Newspaper buyouts may stall
By ASSOCIATED PRESS
Published April 4, 2007
NEW YORK - In just over a year, unhappy shareholders have pressured two of the nation's largest newspaper companies into selling themselves. Who might be next?
The short answer may be: not anyone - yet.
With Tribune Co. going private under a deal announced Monday and Knight Ridder Inc. being sold to McClatchy Co. last year, most other newspaper companies are controlled by families or foundations, allowing them to resist pressure from shareholders.
Sam Zell, the billionaire real estate developer who is helping take Tribune private, saw opportunity where others saw trouble. But as the drawn-out sale process made clear, many investors remain worried about how newspapers are losing readers and advertisers to the Internet.
Those woes, however, are being felt differently throughout the newspaper business. Knight Ridder had a significant amount of exposure to mid-sized cities, where newspapers have tended to suffer the most. Tribune has papers in Chicago, New York and Los Angeles but also several in mid-sized cities such as Baltimore, along with Orlando and Fort Lauderdale.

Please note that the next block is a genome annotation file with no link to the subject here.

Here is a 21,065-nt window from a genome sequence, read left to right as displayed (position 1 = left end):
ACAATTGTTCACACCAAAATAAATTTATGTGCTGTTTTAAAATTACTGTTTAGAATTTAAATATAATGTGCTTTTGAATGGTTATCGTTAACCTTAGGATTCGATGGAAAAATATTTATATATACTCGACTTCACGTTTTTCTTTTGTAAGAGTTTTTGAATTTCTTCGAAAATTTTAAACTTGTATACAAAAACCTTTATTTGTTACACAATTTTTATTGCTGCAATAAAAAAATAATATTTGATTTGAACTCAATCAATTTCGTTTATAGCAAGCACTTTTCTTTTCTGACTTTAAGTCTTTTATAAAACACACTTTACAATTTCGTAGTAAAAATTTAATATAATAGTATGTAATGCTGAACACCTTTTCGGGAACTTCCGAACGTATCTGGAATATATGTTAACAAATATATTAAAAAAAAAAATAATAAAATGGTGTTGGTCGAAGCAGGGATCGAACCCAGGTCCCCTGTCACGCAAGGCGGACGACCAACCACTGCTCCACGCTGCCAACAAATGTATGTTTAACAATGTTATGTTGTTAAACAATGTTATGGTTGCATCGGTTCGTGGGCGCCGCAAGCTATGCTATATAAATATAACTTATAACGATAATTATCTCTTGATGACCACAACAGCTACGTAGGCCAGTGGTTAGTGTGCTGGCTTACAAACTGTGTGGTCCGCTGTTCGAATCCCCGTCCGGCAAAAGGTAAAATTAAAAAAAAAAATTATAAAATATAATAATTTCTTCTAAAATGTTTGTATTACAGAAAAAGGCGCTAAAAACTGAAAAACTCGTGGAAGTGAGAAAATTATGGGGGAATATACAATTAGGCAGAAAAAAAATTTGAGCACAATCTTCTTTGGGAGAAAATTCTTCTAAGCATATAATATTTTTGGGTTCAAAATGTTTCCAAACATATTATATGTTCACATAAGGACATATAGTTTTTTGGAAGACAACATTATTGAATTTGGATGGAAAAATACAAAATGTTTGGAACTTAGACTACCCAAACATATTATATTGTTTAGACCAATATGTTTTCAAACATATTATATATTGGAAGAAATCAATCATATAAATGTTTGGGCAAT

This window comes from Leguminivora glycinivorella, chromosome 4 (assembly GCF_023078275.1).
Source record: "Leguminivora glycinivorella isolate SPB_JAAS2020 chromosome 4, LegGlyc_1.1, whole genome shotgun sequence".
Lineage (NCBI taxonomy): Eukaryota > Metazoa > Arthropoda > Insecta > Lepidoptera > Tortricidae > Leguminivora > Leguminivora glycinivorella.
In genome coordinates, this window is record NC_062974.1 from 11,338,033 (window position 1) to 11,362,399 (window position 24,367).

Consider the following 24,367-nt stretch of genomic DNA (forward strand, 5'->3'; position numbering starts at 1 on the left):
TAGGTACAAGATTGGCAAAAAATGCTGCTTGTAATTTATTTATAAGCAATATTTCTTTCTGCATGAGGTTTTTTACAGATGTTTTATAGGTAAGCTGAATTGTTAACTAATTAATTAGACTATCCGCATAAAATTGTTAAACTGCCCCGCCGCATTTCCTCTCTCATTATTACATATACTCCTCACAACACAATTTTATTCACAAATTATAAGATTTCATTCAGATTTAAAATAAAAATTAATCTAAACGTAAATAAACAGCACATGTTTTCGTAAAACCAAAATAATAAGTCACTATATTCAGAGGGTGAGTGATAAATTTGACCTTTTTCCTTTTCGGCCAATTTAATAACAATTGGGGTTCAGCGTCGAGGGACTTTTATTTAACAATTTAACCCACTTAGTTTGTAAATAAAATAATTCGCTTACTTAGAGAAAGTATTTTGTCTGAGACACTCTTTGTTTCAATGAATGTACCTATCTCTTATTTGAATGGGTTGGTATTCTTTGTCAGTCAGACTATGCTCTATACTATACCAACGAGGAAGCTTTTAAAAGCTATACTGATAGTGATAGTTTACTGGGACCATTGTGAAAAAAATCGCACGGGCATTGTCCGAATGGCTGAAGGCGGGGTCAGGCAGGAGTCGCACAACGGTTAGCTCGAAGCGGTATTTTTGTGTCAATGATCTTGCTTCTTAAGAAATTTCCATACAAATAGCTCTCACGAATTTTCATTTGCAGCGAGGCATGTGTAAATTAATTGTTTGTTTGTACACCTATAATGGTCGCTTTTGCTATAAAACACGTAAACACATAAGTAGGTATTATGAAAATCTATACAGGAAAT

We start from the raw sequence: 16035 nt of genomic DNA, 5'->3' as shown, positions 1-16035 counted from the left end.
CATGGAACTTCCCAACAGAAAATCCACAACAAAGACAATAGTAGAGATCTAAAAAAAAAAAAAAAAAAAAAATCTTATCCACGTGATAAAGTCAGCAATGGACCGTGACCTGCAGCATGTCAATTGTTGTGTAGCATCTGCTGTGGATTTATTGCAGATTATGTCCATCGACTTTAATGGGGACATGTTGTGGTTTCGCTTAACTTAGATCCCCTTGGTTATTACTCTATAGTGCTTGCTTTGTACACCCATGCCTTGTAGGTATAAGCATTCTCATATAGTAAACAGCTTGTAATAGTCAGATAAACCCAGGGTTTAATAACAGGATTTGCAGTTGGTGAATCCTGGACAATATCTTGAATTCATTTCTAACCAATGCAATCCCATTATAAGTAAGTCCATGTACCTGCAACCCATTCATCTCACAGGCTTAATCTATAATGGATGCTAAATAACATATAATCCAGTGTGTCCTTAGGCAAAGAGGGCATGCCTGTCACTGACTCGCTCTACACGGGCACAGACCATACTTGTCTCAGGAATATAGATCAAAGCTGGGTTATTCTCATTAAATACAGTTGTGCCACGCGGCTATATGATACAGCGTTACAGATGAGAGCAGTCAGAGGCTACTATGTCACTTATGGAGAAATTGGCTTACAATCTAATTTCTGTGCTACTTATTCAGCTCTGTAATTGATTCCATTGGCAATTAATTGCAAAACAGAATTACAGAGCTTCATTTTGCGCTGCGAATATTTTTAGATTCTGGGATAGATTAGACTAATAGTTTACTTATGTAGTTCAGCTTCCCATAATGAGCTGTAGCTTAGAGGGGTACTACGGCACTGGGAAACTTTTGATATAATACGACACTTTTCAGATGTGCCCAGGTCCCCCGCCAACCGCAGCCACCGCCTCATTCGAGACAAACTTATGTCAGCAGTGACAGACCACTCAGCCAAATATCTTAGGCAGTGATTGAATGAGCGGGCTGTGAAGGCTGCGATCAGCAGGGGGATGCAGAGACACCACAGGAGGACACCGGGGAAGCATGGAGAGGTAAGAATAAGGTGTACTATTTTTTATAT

Industry leader Gannett Co., which owns USA Today, is now the only large, publicly traded and nonfamily-controlled newspaper publisher, but that company has long been well-regarded on Wall Street and doesn't have any single large shareholder who could shake things up, as was the case at both Tribune and Knight Ridder.
Many newspaper owners have two classes of stock, with one class being held by a family or a trust that has special voting rights, such as the ability to elect a majority of directors.
One is the New York Times Co., which has made headlines in recent months because of protests from a Morgan Stanley investment fund manager who wants the company to eliminate the two-class share structure that allows the Sulzberger family to maintain control. The company has kept the fund manager at bay.
Besides the Times, the Washington Post Co., Dow Jones & Co., which publishes the Wall Street Journal, and McClatchy Co. and others also have two classes of stock. Several other publishers are privately held, including MediaNews Group Inc., owner of the Denver Post; and Hearst Corp., publisher of the Houston Chronicle. The St. Petersburg Times, Florida's largest newspaper, is independently owned.